Here’s a note from a reader yesterday. It reminded us of an opportunity in offshore real estate. But first the note:
“Enjoy your work, keep it up. Be as verbose as you like.
In today’s London missive, Bill Bonner says “Why rising temperatures are a threat to this old ball has never been fully clarified.” Well, I’m sorry Dan missed the film about oil in Melbourne, but you can hire “An Inconvenient Truth” at any DVD place.
“Can I suggest you do so, invest the couple of hours to watch it, take it with a least a small dose of salt, like you should any opinion, but think about the issues raised. Not being American, I found the cartoonish simplicity of some of Al’s presentation a bit hard to swallow (surely the average American has an attention span slightly longer, and an intellect slightly higher than, a goldfish?), but the consequences of global warming at even the lower end of projections are pretty catastrophic. Less penguins will be the least of the problems – how about several hundred million refugees having to vacate coastal areas? And I’m not just talking Bangladesh; try Manhattan and half of Florida under water. These are not “The Day After Tomorrow” sci-fi scenarios; they are the consequences agreed likely by thousands of the world’s best-informed researchers and scientists.
“Come on, guys – you seem pretty well informed about lots of things. This is a life-and-death challenge facing the entire world. I will be pushing up daisies long before the worst hits, and probably you, too. But I have kids and, so far, one grandchild. I don’t want them living in a runaway greenhouse effect, cursing this generation for not acting while we had the chance.”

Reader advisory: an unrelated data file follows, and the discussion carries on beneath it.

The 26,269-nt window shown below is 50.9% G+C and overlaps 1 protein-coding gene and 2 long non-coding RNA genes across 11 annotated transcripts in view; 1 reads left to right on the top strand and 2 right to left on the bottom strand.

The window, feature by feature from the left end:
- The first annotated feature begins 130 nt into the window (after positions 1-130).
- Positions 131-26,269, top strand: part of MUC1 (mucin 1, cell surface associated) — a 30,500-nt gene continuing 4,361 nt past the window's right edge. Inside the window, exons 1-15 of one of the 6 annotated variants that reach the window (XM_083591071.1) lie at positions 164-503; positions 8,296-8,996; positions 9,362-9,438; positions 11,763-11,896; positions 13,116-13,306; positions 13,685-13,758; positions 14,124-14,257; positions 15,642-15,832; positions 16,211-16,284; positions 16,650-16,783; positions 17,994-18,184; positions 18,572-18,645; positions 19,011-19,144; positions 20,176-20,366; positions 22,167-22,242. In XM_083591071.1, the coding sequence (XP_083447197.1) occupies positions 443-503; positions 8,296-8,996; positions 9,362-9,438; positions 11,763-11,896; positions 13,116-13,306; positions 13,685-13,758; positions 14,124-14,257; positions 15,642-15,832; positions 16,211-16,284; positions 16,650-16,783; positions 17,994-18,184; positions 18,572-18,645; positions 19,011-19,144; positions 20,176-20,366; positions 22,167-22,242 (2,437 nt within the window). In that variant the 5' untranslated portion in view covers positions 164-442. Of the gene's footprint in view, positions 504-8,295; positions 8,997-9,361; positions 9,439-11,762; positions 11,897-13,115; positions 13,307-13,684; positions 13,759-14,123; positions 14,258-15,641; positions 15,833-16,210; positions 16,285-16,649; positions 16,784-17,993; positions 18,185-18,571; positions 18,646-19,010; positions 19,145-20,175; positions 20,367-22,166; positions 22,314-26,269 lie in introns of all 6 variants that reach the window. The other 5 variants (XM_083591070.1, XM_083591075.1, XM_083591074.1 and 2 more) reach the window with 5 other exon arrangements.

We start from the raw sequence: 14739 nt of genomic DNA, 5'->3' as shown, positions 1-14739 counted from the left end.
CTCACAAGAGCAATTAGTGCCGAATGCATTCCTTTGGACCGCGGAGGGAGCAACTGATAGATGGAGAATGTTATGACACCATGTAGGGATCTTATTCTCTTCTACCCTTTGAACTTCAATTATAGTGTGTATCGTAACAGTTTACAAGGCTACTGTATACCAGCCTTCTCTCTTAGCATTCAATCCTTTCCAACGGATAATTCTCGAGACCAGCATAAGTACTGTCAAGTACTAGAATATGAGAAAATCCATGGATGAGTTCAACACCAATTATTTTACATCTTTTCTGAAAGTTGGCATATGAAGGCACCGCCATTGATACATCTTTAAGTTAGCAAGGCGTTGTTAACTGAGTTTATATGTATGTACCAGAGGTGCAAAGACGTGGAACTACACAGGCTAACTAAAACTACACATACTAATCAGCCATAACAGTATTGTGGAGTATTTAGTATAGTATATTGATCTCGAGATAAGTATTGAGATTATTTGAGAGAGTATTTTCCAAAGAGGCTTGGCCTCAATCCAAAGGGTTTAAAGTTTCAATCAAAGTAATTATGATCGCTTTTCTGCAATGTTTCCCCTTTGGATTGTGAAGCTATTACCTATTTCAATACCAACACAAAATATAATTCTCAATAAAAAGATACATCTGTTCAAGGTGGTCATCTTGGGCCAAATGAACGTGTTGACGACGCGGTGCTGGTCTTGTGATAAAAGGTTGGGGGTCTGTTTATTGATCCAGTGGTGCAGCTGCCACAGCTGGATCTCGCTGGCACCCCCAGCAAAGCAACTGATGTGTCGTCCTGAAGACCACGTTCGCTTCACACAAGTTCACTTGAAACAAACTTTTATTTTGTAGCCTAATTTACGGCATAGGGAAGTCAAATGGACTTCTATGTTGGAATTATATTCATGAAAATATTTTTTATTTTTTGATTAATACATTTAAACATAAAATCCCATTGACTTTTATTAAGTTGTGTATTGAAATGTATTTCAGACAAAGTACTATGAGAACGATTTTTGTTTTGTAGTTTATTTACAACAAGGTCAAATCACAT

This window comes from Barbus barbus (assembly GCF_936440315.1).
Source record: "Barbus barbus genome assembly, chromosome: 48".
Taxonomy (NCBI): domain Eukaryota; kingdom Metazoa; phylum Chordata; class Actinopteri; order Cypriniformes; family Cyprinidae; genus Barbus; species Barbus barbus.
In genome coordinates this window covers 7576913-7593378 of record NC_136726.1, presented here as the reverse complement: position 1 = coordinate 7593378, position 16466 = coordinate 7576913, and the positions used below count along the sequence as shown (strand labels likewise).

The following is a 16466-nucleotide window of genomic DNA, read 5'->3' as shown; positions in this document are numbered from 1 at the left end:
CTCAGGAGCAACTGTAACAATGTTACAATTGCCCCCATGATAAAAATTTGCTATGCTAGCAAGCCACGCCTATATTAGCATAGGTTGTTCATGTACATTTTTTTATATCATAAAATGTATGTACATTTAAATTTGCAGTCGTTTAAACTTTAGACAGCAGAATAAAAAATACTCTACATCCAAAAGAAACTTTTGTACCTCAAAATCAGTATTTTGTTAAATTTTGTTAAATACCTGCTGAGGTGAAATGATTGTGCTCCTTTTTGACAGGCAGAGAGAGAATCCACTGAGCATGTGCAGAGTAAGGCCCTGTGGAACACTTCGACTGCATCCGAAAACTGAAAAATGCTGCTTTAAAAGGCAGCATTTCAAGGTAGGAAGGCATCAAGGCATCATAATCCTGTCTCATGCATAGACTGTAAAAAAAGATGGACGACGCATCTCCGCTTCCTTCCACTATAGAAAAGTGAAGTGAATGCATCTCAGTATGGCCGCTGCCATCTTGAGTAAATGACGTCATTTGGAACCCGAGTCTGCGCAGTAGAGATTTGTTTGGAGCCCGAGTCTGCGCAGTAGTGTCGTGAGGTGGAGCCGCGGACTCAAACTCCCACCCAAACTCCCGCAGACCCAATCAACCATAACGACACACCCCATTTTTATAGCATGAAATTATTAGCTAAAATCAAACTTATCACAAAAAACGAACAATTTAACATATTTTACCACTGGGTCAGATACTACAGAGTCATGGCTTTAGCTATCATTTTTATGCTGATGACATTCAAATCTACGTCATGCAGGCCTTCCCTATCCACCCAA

Al Gore is an insufferable, sanctimonious bore, as are all politicians. As for global warming, that ground’s been covered here before. We’ll just reiterate that there’s a lot we don’t know, and that whenever so many people insist on something being true, we are skeptical. Skepticism is a useful instinct in a world where mass-media shapes opinions and fuels hysteria.
But as our beat is money, let’s consider the issue for a moment. Who’s to say that rising sea levels are a bad thing? The coast line isn’t really gone. It just moves further inland, raising somebody else’s property values.
And think of all the new offshore real estate that will be created. We are referring, of course, the small but growing business of “floatels.” On our recent trip to Singapore we read how the offshore and marine unit of Keppel Corporation aims to capture the worldwide market for floating hotels, which it reckons is around US$3 billion and growing. If global warming kicks in, this market should expand…as rapidly as ocean levels rise.
Right now, the floatels are designed to accommodate workers at offshore oil and gas facilities. Considering the declining production at the world’s biggest oil fields (Burgan in Kuwait, Cantarell in Mexico, and Ghawar in Saudi Arabia), you can expect a lot more deep-water drilling in remote locations where crews will have to reside year round. That’s big business for floatels.
Who’s to say, however, that, floatels are only for the oil and gas business? New tourist projects in Abu Dhabi and Egypt involve floating restaurants and hotels. Why not whole new cities offshore? The whole problem with real estate is that it’s so land locked. Why not open it up and allow for even larger population concentrations by building offshore? Who knows what the world will look like in 50 years?
Markets and Money